Global stocks slump as investors worry about North Korea bomb test

HONG KONG - World stock markets mostly slumped Wednesday after a North Korean nuclear test unnerved investors and a report showing weakness in China's service industries renewed worries about growth in the world's No.

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2 economy.

KEEPING SCORE: European stocks fell in early trading. France's CAC 40 was down 0.6 per cent to 4,509.41 and Germany's DAX shed 0.6 per cent to 10,247.44. Britain's FTSE 100 lost 0.7 per cent to 6,094.83. U.S stocks were poised to open lower. Dow futures dropped 0.9 per cent to 16,924.00. Broader S&P 500 futures slumped 1.1 per cent to 1,990.30.

NUCLEAR TEST: North Korea announced it had carried out a hydrogen bomb test, after South Korea detected an "artificial earthquake" near the North's main nuclear test site. The test is likely to raise tensions in the region and make investors more cautious and less willing to place risky bets. The surprise announcement makes it tougher to curb North Korea's longstanding efforts to establish an arsenal of nuclear-armed long-distance missiles.

SERVICE SLIDE: A monthly survey of China's service industries slipped to a 17-month low, renewing fears among investors that the world's No. 2 economy was facing stronger headwinds. The Caixin/Markit survey of service industry purchasing managers slipped to 50.2 in December from 51.2 the previous month. The index is based on a 100-point scale with numbers above 50 indicating expansion. Service industries have helped offset weakness in trade and investment as China's economy undergoes a painful slowdown, but the latest figures show momentum is slowing.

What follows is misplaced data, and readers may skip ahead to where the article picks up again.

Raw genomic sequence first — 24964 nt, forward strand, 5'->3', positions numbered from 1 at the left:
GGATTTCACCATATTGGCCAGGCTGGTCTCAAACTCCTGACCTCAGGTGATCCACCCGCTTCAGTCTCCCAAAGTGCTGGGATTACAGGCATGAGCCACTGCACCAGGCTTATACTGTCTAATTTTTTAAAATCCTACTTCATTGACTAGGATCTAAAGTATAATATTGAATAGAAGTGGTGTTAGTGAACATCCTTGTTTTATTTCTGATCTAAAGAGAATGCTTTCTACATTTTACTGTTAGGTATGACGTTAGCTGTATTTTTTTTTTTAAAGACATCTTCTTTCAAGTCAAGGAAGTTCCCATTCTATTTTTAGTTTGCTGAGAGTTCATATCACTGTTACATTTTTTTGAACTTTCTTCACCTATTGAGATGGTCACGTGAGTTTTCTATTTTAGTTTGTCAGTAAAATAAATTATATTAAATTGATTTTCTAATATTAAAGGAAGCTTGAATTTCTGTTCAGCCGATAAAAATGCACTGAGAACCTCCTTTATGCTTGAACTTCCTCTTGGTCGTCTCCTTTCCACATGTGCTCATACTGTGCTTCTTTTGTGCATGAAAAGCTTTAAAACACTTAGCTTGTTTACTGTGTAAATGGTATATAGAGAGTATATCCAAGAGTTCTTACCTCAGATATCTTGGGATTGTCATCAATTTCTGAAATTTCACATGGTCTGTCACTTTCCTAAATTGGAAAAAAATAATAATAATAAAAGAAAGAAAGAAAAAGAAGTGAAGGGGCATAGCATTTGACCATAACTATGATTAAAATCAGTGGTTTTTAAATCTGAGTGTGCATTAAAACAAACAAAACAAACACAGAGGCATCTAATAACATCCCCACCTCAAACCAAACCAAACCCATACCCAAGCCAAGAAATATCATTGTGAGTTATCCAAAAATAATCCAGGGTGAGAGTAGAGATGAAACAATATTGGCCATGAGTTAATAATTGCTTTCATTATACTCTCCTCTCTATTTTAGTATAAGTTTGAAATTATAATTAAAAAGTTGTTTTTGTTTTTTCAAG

QUOTEWORTHY: "I didn't expect 2016 to be anything other than a roller-coaster, but we're really starting off the roller-coaster really early," said Michael Every, head of Asia-Pacific financial market research at Rabobank. The poor Caixin reading and a weakening yuan that hurts China's export rivals were bad enough, but now "you have North Korea letting off a hydrogen bomb, not just a nuclear test, but a stronger nuclear bomb," he said. "You wonder how much worse things could get."

CHINA MEASURES: Stocks in China rebounded on news that Beijing would keep market steadying measures in place. The China Securities Regulatory Commission said that when a six-month old ban on sales by large shareholders ends this week, new restrictions will take effect. Stockholders owning more than 5 per cent of a company will be required to sell their shares in private transactions rather than on the open market to avoid shocks to the market, the regulator said.

ASIAN SCORECARD: Most regional benchmarks closed lower. Japan's Nikkei 225 index lost 1 per cent to close at 18,191.32 and South Korea's Kospi fell 0.3 per cent to end at 1,925.43. Hong Kong's Hang Seng shed 1 per cent to 20,980.81 but the Shanghai Composite Index in mainland China rebounded 2.3 per cent to 3,361.84. It slumped 6.9 per cent on Monday and 0.3 per cent on Tuesday. Australia's S&P/ASX 200 retreated 1.2 per cent to 5,123.10.

ENERGY: Crude futures gave up their early gains, with benchmark U.S. oil falling 53 cents to $35.44 a barrel in electronic trading on the New York Mercantile Exchange. The contract fell 79 cents, or 2.1 per cent, to settle at $35.97 a barrel on Thursday as demand appeared to weaken because of large global stockpiles. Brent crude, a benchmark for international oils, lost 72 cents to $35.69 a barrel in London.

CURRENCIES: The dollar slipped to 118.52 yen from 119.13 yen in the previous day's trading. The euro weakened to $1.0730 from $1.0744.



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